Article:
Last night some friends came over and we played some games. First we played Are You The Traitor?, which was a lot of fun. The game is all about table-talk and trying to read people so that you can accuse someone before everyone else does. I recommend it if you’re looking for an easy-to-learn, quick-playing, fun game.
The other game we played did not leave quite so good an impression on me. We played Catan: Cities and Knights; it’s probably the third time I’ve played a Catan game, and it really drove home for me some problems that I had with the game initially. I’m going to say something that might be a little controversial: I think that Catan is a poorly designed game. That might be a little strong; I think there are some poor design choices within the game that can cause the game to be completely un-fun for one or more players.
There are a couple of factors that contribute to this opinion. First is that the game is decidedly not beginner-friendly. As I’ve said, I’ve only played Catan games about three times now, and that’s over the course of two or three years, so I’d still consider myself a beginner. Every time I’ve played the game, I’ve felt like I didn’t know what I was doing initially, and that I was at an enormous disadvantage because of it. The strategies in Catan are not always immediately apparent to a beginner, and this can make for a bad first impression of the game. The first two times I played, I had enough fun that I was willing to play again.
Sadly, I don’t think it gets another chance from me, and this is largely due to the high degree of luck within the game. Now, I don’t necessarily have a problem with luck-driven games. Fluxx is highly luck-driven, but it’s short and you always have decisions to make and things to do, regardless of the cards you get. Last Night on Earth is considerably longer and also has a high degree of luck. In this case, however, I think that the randomness supports the theme well, and bad luck still never robs you of your ability to make decisions. And that’s really the crux of the matter here. A game is only fun when you can affect the outcome of the game. As soon as you feel like nothing you do matters, it stops being fun. And that’s exactly what happened last night.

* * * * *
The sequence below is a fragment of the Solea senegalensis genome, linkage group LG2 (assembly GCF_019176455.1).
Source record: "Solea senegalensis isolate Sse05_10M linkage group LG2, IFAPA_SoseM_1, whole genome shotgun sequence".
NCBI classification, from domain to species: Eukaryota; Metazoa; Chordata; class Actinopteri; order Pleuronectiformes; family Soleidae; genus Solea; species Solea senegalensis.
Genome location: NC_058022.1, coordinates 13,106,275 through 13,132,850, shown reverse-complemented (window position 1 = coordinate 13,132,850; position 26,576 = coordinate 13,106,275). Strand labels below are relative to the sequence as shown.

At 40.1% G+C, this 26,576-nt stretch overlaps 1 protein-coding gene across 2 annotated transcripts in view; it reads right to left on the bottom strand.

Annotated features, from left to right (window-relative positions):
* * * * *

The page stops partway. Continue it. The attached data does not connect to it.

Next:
As I’ve said, I consider myself a beginner when it comes to Catan games, and this means I don’t always know the optimal strategies or the optimal places to put my starting settlements. I placed my settlements last night in spots that I thought were advantageous; I had access to a port that allowed me a 2:1 trade on wheat, and in theory I had access to a lot of wheat. In theory. The problem was, because of the luck of the dice, I almost never got resources. There were entire half-hour stretches of time where I was the only one not getting any resources at all. In Catan, resources are everything. Without resources, you can’t really take any actions, and you can’t really make any decisions. Because of this, I spend most of the game reading the Adventurer’s Vault. I felt completely impotent throughout the entire game, starting around turn 2, and there was really no mechanic to allow me to affect the outcome of the game without resources. Because your access to resources is based largely on your initial placement and (mostly) on the luck of the dice, I literally had absolutely no control over what happened in the game once the initial placement was over. This made for a two-hour game (we ended prematurely; the game could have gone on for another hour at least) that was not the least bit fun for me, and it strikes me as exceedingly poor game design.
I think that, if you’re going to design a game to rely a lot on luck, you need to put mechanics in the game that allow players to continue to make decisions regardless of how luck treats them. I’m not saying that someone who’s extremely unlucky in the game should have the same chance to win as someone who’s extremely lucky; I just think that they should be able to do something meaningful with their turns. On most of my turns, I rolled the dice, saw that I couldn’t do anything, and passed the dice to the next player. Fun, huh? I don’t think I’ll ever play a Catan game again.